We had come to Vietnam to learn about the American War and we now had a vivid image of what a Saigon nightclub would have felt like in the late 1960s. Apocalypse Now was a fascinating reconstruction of wartime Saigon society, but since none of our group wanted to hire a prostitute, we quickly got bored. “Keith!” someone yelled, “Let’s go to Keith’s bar.”

We found Keith at the third floor lounge of The Office and Boardroom, spanking a giggling bargirl, while he danced like Charlie Chaplin at the Whiskey-a-Go-Go. Our entrance made him burst out laughing and he gave us all wiggly hugs. I can’t speak for all, but I wasn’t accustomed to being hugged by fifty-five year-old men wearing embroidered jeans and newsprint-themed disco shirts that are at least four sizes too small. “Would you lads fancy some E?” he queried nonchalantly, as if offering us a beer. Keith Bartlett had been rolling on ecstasy nearly every hour of the past six days. “Ahhh, well, no worries. Phoung, go fetch us a bottle of Bacardi,” Keith wailed and for half an hour we stood in a circle, making confused toasts and hearing Keith’s life story.

Back in New Zealand, he owns a portfolio of magazines, real estate, and an entertainment company. He’s a highly successful businessman with three kids and (by his description) a stable, 27-year marriage. Keith Bartlett had it all, but four years ago he decided he wanted more, so he came to the Gotham of Southeast Asia and created a small nightlife empire that consists of three bars and a club. Once a month, he flies to Saigon to “manage” his kingdom. For one week of each month, this swanky sports bar is quite literally his office and boardroom.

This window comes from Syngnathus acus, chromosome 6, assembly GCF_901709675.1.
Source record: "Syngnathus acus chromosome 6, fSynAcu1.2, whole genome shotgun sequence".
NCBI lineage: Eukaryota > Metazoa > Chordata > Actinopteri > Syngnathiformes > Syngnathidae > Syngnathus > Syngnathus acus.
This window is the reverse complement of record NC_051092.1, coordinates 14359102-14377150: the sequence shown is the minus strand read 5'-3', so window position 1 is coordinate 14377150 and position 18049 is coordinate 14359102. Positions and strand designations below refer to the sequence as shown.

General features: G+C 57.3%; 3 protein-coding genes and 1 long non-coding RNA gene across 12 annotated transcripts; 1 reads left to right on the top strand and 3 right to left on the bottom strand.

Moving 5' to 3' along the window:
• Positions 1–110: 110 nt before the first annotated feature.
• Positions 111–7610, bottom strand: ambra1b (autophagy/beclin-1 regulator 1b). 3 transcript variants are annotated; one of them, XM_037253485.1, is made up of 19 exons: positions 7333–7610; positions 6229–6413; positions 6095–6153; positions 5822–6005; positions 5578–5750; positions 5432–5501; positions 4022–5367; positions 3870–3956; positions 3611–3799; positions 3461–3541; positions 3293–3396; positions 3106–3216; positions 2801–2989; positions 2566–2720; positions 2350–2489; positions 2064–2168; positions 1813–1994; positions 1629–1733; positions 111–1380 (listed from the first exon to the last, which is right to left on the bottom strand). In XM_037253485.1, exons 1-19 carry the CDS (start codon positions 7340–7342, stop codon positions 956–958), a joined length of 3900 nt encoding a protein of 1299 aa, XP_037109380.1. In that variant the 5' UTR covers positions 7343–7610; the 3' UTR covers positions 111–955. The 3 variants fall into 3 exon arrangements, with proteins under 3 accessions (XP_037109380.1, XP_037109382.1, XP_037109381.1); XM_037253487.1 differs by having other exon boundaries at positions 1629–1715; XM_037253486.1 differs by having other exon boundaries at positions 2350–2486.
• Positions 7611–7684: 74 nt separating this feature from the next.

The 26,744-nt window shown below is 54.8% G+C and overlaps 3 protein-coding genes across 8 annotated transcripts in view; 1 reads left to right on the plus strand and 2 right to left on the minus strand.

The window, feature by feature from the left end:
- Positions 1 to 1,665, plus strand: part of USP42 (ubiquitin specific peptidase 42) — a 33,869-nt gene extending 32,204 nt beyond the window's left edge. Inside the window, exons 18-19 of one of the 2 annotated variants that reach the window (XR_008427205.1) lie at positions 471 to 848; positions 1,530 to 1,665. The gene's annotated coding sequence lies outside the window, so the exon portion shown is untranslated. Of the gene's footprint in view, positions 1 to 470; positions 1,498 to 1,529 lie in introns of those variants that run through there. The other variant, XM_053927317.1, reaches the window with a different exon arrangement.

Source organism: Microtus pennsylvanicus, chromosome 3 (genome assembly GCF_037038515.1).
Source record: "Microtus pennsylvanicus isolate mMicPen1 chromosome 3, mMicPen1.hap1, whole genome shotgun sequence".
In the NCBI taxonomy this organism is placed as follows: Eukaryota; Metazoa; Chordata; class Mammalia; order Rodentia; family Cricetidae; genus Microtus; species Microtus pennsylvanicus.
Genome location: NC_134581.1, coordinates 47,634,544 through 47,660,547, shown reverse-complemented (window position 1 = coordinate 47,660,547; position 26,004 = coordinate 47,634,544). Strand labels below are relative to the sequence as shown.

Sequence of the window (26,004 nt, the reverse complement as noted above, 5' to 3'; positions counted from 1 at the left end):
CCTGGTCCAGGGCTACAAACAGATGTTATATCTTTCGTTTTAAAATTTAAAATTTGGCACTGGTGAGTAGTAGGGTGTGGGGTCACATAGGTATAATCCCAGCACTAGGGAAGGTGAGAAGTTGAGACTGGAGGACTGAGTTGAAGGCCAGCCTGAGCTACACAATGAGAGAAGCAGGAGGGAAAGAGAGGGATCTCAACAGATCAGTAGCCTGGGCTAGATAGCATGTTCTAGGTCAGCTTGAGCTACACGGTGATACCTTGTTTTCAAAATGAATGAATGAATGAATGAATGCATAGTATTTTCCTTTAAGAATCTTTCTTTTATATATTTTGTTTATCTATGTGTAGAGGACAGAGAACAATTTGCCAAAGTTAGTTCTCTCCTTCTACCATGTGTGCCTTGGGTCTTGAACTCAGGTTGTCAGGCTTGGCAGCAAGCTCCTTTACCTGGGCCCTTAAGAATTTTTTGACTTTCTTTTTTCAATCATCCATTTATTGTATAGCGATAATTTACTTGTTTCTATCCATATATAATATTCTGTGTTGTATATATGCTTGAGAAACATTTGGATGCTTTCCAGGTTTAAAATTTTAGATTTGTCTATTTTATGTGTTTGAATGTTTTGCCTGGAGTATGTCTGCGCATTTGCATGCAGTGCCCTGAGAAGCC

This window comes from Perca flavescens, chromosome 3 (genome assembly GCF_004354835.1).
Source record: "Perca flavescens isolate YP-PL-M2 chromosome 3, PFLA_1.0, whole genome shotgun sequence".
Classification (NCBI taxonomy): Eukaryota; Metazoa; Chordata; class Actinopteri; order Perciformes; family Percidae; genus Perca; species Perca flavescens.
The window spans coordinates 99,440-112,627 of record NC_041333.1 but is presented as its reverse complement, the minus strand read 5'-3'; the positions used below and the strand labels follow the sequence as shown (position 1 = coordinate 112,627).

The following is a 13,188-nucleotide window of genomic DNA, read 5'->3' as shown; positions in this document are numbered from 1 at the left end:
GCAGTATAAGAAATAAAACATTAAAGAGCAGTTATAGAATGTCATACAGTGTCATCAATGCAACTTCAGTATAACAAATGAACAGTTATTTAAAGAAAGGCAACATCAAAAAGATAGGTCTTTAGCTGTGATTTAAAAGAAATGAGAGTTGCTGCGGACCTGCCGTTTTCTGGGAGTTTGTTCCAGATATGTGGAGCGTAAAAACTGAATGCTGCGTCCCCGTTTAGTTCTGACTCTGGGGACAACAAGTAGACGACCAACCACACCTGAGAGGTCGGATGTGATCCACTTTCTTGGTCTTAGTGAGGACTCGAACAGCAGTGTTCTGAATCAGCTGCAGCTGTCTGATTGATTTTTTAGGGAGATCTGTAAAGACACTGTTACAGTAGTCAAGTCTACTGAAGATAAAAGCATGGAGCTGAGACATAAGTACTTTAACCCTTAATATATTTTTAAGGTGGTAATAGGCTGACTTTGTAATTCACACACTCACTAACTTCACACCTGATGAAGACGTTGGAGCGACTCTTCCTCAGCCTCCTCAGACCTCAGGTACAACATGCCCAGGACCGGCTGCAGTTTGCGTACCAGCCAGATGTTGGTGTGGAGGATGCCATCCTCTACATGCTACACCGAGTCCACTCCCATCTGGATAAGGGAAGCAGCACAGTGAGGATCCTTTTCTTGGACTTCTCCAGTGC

Keith took us to Lush, a more traditional nightclub where not all women were for sale. The DJ played the latest remixes of “Sexy Back” while the lights flashed blown-up nonsensical comic strips. Keith ran into a hard-bodied Vietnamese woman and was lost in the crowd, leaving us to fend for ourselves in the tumult of a thousand people simmering in vice. A young Indian banker started talking to me and introduced me to his sister, Rohini. “Nice to meet you,” I said, patting her shoulder. “Nice to meet you,” she replied, licking my neck.

At four we were piling into a taxi when out of nowhere, Keith emerged and dove into the front seat. “Say, you lads ought to come with me to The Carnation!” he panted. We eyed each other and broke the news to him—we were going back to the hotel. Keith’s eyes narrowed and he pounded his fists on the car seat. “Well to Hell with you ninnies!” he blasted, jumping out of the car and slamming the door. Keith Bartlett stumbled onto the street and drifted through the rest of his mid-life crisis.